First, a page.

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Black Lives Matter and so does eliminating cash bail

Written by on March 12, 2020

Photo courtesy to Black Lives Matter Facebook page 

NORMAL, Ill.- The Bloomington-Normal chapter of Black Lives Matter believes that cash bail is all about access to money and not about keeping the community safe.

A new coalition of law enforcement organizations formed Mar. 2 to oppose the efforts in the General Assembly to end cash bail.

Throughout this year’s legislative session, the Coalition for Public Safety will speak on the this and other criminal justice issues.

Executive director of the Illinois Sheriffs’ Association Jim Kaitschuk said, ” Elimination is not the way to make the criminal justice system more equitable, and it is not the way to make our communities safer.”

This session, there has been a push in the General Assembly to follow other states that have recently eliminated cash bail, this coalition is trying to go against that push.

The coalition isn’t only going against the General Assembly, but is also going against the local Black Lives Matter chapter.

“It has been disheartening to hear, especially when the local Black Lives Matter chapter has been trying, for over two years, to bring awareness to eliminating cash bail,” said Black Lives Matter leader Olivia Butts.

“Cash bail ultimately criminalizes poverty. It devastates low-income communities and it disproportional affects black people and people of color,” said Butts.

“People can’t afford to pay their bails and they are sitting in the McLean County jail, and they haven’t yet been convicted of any crime,” said Butts.

One of the chapter’s responses to eliminating cash bail was the Mother’s Day bailout of 2018, which was one of the first times that Black Lives Matter publicly called attention to this issue.

“A lot can happen if you can’t pay your bail, you can lose your job. You can lose your housing and your kids,” said Butts.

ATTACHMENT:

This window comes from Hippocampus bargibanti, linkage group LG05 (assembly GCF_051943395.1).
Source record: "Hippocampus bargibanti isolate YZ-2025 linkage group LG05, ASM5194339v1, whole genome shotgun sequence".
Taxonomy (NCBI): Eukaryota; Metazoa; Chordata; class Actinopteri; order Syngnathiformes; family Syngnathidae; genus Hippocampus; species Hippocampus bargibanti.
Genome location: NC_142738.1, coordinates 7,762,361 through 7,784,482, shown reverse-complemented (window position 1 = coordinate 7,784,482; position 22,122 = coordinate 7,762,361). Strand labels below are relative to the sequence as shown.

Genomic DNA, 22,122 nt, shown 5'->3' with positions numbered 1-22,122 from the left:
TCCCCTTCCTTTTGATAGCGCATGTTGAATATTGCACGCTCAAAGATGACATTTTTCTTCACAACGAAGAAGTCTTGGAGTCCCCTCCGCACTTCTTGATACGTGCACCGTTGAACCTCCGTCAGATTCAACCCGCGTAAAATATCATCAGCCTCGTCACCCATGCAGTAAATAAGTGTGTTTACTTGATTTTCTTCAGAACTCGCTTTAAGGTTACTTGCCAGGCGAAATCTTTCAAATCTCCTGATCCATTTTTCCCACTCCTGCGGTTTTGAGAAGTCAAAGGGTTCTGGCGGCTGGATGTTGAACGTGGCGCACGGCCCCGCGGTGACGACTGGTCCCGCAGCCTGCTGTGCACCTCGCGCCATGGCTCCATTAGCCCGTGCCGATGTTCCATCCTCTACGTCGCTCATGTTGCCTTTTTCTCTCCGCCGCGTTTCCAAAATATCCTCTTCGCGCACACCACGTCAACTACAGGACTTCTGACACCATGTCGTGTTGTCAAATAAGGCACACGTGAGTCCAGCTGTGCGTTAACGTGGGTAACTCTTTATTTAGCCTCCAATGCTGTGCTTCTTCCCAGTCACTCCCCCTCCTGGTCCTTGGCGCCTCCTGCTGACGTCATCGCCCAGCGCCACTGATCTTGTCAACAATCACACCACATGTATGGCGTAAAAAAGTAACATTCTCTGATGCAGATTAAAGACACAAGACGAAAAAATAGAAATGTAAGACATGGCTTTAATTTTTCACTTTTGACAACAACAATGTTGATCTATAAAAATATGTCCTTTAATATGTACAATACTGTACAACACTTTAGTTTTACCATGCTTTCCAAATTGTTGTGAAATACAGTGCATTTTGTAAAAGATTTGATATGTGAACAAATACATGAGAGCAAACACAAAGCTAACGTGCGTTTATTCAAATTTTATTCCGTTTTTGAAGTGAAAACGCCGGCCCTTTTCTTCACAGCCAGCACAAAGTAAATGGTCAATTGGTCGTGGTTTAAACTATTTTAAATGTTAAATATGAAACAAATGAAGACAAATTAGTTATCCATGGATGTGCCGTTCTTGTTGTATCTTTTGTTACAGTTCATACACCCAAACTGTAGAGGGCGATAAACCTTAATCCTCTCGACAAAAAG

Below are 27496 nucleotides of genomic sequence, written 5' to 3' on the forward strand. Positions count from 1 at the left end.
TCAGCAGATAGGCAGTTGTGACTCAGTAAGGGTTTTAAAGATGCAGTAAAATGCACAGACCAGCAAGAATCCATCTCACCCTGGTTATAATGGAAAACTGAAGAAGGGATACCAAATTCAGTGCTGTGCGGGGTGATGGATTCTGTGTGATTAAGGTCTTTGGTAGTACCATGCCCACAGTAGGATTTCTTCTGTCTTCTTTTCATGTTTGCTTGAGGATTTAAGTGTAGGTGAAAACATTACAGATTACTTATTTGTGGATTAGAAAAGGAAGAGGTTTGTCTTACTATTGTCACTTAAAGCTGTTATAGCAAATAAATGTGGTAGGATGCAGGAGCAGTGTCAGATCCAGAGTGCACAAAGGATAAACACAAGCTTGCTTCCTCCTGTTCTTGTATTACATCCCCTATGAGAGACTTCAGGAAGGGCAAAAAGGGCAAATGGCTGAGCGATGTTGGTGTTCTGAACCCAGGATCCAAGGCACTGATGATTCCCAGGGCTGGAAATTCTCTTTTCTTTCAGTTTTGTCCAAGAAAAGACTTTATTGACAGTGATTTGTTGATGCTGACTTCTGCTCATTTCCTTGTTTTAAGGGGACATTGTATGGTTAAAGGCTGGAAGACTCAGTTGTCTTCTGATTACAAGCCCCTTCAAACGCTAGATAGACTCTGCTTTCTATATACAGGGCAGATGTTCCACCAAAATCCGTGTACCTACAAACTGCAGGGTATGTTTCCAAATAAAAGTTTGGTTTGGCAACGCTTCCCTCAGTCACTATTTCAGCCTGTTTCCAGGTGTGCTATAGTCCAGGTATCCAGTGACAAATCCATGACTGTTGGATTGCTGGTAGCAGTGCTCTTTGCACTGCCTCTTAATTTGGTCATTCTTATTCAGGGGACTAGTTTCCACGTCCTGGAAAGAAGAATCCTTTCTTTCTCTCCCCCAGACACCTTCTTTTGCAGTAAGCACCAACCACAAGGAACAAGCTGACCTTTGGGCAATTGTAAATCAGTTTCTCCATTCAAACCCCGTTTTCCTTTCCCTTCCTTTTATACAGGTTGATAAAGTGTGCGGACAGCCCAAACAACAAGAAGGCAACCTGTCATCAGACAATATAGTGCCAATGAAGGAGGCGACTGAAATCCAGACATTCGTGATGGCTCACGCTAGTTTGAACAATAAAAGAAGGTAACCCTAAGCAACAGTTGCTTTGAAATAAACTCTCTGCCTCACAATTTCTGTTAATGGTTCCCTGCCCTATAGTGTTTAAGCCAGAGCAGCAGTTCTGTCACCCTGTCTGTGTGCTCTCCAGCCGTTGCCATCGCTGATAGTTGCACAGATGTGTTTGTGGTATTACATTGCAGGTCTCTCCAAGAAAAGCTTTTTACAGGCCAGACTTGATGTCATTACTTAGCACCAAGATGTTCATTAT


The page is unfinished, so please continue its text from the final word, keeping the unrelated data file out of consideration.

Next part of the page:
Going forward Butts wants the conversation to be focused on comments made by McLean County Sheriff Jon Sandage.

“It is important to talk about the specific comments made by Sheriff Sandage.”

One comment that Sandage made was that he believed people who do not remain in custody would recommit crimes.

However, Butts believes the ‘bail-out option’ proves them to be safe.

“If bail is set that means that the judge has deemed them safe because if they had the money they would pay it,” said Butts.

The Illinois Sheriff’s Association and several law enforcement groups said that New York saw a crime spike after that state ended cash bail.

However Butts said, “This is not an issue about keeping the community safe.”

She elaborated on what a judge would do if the offender was a risk.

If elimination to cash bail legislation is passed, someone that is of higher risk to the community could be deprived of a bail-out option.

If the offender is given a bail-out option for any monetary amount, Butts believes this is already a sign that the offender is low-risk.

“But we know that if that judge sets that number its all about the access to money,” said Butts.

The question of how this offender will impact the community becomes insignificant compared to the depth of the offenders’ pockets.

“It’s just about how much money do you have? How much money does your friends and family have to get you out of jail?”

 

 


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